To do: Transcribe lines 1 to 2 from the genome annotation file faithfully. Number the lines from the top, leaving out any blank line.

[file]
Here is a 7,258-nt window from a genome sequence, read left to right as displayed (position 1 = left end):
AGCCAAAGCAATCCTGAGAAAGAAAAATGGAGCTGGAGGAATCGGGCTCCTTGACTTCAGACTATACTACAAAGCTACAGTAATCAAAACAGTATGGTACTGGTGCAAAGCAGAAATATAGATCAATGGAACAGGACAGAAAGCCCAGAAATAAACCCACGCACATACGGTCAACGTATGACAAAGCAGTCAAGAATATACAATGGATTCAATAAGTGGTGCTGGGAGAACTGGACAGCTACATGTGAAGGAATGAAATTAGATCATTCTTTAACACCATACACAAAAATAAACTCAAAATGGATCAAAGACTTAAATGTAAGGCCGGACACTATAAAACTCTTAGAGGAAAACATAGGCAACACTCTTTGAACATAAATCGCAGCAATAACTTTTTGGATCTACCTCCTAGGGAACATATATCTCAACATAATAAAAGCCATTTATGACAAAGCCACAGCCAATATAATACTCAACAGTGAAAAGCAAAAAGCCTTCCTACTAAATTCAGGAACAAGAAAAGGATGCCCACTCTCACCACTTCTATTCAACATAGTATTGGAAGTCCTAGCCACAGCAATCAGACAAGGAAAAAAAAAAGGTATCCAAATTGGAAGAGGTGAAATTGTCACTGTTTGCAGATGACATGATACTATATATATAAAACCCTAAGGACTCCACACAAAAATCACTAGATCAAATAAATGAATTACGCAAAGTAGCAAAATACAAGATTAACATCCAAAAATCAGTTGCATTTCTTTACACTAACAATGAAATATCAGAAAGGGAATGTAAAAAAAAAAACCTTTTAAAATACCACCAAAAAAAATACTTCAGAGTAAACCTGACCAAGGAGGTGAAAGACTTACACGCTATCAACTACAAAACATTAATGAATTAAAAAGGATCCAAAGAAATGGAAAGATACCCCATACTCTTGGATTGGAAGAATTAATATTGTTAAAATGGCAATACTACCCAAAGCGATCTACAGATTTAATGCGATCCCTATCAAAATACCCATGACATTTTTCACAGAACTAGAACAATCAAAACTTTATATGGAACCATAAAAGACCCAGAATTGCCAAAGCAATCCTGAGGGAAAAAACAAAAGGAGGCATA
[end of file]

Here is a 7,258-nt window from a genome sequence, read left to right as displayed (position 1 = left end):
AGCCAAAGCAATCCTGAGAAAGAAAAATGGAGCTGGAGGAATCGGGCTCCTTGACTTCAGACTATACTACAAAGCTACAGTAATCAAAACAGTATGGTACTGGTGCAAAGCAGAAATATAGATCAATGGAACAGGACAGAAAGCCCAGAAATAAACCCACGCACATACGGTCAACGTATGACAAAGCAGTCAAGAATATACAATGGATTCAATAAGTGGTGCTGGGAGAACTGGACAGCTACATGTGAAGGAATGAAATTAGATCATTCTTTAACACCATACACAAAAATAAACTCAAAATGGATCAAAGACTTAAATGTAAGGCCGGACACTATAAAACTCTTAGAGGAAAACATAGGCAACACTCTTTGAACATAAATCGCAGCAATAACTTTTTGGATCTACCTCCTAGGGAACATATATCTCAACATAATAAAAGCCATTTATGACAAAGCCACAGCCAATATAATACTCAACAGTGAAAAGCAAAAAGCCTTCCTACTAAATTCAGGAACAAGAAAAGGATGCCCACTCTCACCACTTCTATTCAACATAGTATTGGAAGTCCTAGCCACAGCAATCAGACAAGGAAAAAAAAAAGGTATCCAAATTGGAAGAGGTGAAATTGTCACTGTTTGCAGATGACATGATACTATATATATAAAACCCTAAGGACTCCACACAAAAATCACTAGATCAAATAAATGAATTACGCAAAGTAGCAAAATACAAGATTAACATCCAAAAATCAGTTGCATTTCTTTACACTAACAATGAAATATCAGAAAGGGAATGTAAAAAAAAAAACCTTTTAAAATACCACCAAAAAAAATACTTCAGAGTAAACCTGACCAAGGAGGTGAAAGACTTACACGCTATCAACTACAAAACATTAATGAATTAAAAAGGATCCAAAGAAATGGAAAGATACCCCATACTCTTGGATTGGAAGAATTAATATTGTTAAAATGGCAATACTACCCAAAGCGATCTACAGATTTAATGCGATCCCTATCAAAATACCCATGACATTTTTCACAGAACTAGAACAATCAAAACTTTATATGGAACCATAAAAGACCCAGAATTGCCAAAGCAATCCTGAGGGAAAAAACAAAAGGAGGCATA